Ceres: Shiny spot is actually twins.

Did I Say There Was ONE Shiny Spot on the Asteroid Ceres?

Did I Say There Was ONE Shiny Spot on the Asteroid Ceres?

Bad Astronomy
The entire universe in blog form
Feb. 26 2015 7:00 AM

Ceres Is Getting Weirder

Ceres
As Dawn gets closer, it sees better detail. In this case, one shiny spot on Ceres is revealed to be two. At least.

Photo by NASA/JPL-Caltech/UCLA/MPS/DLR/IDA

Dawn approaches Ceres.

The spacecraft Dawn, that is, and the asteroid Ceres, the largest of the rocks orbiting the Sun between Mars and Jupiter. Dawn has been headed slowly toward Ceres for many months now, and only recently has its target been big enough to see as more than a dot. 

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On Feb. 19, 2015, Dawn took the image of Ceres above from a distance of 46,000 kilometers (29,000 miles; roughly an eighth the distance of the Moon from the Earth). Earlier pictures already revealed a bright spot on the surface, and now the resolution is good enough to see it’s not one spot, but two. Like a distant car on the highway getting near, and seeing its headlights split from one bright glare to two, Dawn’s proximity to Ceres has allowed us to see the shiny spot is not alone. 

Ceres
As Ceres rotates Dawn sees more of its surface. It looks like it's had a rough couple of eons.

Photo by NASA/JPL-Caltech/UCLA/MPS/DLR/IDA

It’s still too early to say what we’re seeing here. Ceres has a lot of water ice inside it, and it seems likely these spots are related to that. You can also see they’re located in a crater—which isn’t necessarily remarkable; as you can see the whole surface of Ceres is saturated with them. My initial thought was that an impact had revealed ice underneath the surface, digging it up. We see that in some craters on Mars, for example.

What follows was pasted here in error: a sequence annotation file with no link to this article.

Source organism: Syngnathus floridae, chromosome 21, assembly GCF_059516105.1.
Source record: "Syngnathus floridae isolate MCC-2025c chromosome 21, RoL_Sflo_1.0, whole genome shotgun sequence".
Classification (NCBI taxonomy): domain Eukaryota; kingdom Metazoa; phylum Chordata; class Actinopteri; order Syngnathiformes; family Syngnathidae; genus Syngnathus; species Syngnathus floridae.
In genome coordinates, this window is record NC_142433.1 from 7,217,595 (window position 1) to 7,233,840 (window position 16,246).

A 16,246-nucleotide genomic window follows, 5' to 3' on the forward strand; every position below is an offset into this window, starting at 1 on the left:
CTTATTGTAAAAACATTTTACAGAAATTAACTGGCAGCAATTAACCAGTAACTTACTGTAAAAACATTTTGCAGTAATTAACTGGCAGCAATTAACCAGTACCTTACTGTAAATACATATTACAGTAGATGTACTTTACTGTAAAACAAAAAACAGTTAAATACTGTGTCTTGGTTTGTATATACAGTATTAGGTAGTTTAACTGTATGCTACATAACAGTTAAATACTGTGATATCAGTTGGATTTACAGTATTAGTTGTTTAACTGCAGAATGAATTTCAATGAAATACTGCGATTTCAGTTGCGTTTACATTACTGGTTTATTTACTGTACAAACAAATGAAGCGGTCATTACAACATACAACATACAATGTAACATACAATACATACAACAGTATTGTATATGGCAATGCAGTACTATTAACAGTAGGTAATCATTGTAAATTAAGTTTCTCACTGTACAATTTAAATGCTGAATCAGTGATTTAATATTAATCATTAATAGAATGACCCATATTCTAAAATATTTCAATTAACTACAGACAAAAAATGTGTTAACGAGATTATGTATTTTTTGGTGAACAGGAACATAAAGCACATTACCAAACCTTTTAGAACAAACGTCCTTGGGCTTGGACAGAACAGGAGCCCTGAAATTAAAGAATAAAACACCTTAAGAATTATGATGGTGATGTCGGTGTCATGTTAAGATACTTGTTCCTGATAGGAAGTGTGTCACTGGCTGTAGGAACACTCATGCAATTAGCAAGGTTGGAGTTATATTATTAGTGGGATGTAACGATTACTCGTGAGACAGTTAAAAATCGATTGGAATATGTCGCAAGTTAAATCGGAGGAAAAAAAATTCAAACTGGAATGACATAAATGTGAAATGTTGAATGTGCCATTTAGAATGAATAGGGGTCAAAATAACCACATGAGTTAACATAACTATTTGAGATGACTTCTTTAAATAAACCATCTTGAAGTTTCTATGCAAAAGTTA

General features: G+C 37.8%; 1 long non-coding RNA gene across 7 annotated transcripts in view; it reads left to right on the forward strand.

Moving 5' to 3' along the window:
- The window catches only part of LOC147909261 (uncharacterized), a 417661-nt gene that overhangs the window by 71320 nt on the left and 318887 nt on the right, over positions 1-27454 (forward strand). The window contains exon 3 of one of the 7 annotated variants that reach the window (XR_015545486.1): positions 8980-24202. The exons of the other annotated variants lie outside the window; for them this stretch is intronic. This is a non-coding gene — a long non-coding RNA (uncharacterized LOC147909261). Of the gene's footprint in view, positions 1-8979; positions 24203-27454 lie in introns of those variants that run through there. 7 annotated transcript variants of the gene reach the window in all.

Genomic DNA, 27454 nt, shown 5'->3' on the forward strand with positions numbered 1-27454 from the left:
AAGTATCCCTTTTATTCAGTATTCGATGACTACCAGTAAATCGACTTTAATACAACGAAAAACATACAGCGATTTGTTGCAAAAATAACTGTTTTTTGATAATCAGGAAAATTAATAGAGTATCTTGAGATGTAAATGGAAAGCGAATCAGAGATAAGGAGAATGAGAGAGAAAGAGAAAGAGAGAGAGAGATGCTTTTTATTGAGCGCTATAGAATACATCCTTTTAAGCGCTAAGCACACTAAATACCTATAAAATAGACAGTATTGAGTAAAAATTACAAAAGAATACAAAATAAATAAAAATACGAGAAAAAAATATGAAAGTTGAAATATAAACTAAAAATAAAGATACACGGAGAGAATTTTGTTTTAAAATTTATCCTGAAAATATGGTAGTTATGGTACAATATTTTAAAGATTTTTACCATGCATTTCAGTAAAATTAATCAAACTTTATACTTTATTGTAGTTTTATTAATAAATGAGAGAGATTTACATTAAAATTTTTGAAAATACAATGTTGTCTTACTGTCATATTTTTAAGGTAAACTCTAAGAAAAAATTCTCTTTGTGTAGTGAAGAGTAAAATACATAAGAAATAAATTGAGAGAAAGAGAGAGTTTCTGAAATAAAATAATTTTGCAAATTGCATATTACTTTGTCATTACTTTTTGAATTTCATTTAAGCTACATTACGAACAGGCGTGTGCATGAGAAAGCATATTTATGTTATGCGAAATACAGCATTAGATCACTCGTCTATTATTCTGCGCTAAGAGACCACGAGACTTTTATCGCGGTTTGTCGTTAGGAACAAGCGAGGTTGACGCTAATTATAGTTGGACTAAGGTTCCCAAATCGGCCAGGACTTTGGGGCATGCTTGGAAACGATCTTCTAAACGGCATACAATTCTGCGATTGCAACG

But now I wonder. It’s possible that we’re seeing cryovolcanism: literally, ice volcanoes. But it’s hard to understand what would drive that. Ceres is too small to have tectonics and has no moon that might generate tides to warm the interior. 

At the moment, it’s a mystery. And that’s good! We've never seen Ceres in this detail before, so everything we learn about it will be new.

Phil Plait Phil Plait

Phil Plait writes Slate’s Bad Astronomy blog and is an astronomer, public speaker, science evangelizer, and author of Death From the Skies!  

For example, look at the large craters on it. They look to me to be flatter than craters that size would be on other worlds. I suspect we’re seeing either a softer surface, or that ancient, big impacts melted ice under the craters which flooded the floors. We see similar things on the Moon, but in that case it was molten rock, not water, that filled the floors. 

But I’m speculating, based on what we see so far. And these are still relatively low resolution images; compare them with what we saw when Dawn orbited Vesta, its first asteroid target, to get a taste of what’s coming. Dawn will enter orbit around Ceres on March 6, and will continue to orbit the asteroid for well over a year. What mysteries will it unveil that we haven’t even guessed at yet?